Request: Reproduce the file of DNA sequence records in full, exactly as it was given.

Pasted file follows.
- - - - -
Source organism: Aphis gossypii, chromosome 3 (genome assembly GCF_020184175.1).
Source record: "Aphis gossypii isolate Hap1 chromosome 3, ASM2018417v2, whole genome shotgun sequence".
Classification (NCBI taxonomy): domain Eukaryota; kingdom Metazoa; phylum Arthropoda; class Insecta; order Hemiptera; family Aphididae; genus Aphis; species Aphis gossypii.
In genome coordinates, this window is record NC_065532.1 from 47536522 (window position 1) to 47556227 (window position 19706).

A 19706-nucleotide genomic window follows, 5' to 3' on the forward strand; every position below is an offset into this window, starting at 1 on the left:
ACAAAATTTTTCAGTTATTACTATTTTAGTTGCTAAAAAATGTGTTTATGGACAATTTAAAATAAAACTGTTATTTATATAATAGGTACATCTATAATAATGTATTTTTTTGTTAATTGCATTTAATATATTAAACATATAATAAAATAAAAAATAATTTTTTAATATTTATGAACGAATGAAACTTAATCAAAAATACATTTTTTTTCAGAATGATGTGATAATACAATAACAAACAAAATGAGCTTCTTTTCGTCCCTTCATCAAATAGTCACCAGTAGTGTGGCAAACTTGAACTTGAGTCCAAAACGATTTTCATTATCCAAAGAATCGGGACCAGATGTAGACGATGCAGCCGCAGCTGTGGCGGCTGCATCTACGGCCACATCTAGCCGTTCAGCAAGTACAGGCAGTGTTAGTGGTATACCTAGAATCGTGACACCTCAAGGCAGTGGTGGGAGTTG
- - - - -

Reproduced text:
Source organism: Aphis gossypii, chromosome 3 (genome assembly GCF_020184175.1).
Source record: "Aphis gossypii isolate Hap1 chromosome 3, ASM2018417v2, whole genome shotgun sequence".
Classification (NCBI taxonomy): domain Eukaryota; kingdom Metazoa; phylum Arthropoda; class Insecta; order Hemiptera; family Aphididae; genus Aphis; species Aphis gossypii.
In genome coordinates, this window is record NC_065532.1 from 47536522 (window position 1) to 47556227 (window position 19706).

A 19706-nucleotide genomic window follows, 5' to 3' on the forward strand; every position below is an offset into this window, starting at 1 on the left:
ACAAAATTTTTCAGTTATTACTATTTTAGTTGCTAAAAAATGTGTTTATGGACAATTTAAAATAAAACTGTTATTTATATAATAGGTACATCTATAATAATGTATTTTTTTGTTAATTGCATTTAATATATTAAACATATAATAAAATAAAAAATAATTTTTTAATATTTATGAACGAATGAAACTTAATCAAAAATACATTTTTTTTCAGAATGATGTGATAATACAATAACAAACAAAATGAGCTTCTTTTCGTCCCTTCATCAAATAGTCACCAGTAGTGTGGCAAACTTGAACTTGAGTCCAAAACGATTTTCATTATCCAAAGAATCGGGACCAGATGTAGACGATGCAGCCGCAGCTGTGGCGGCTGCATCTACGGCCACATCTAGCCGTTCAGCAAGTACAGGCAGTGTTAGTGGTATACCTAGAATCGTGACACCTCAAGGCAGTGGTGGGAGTTG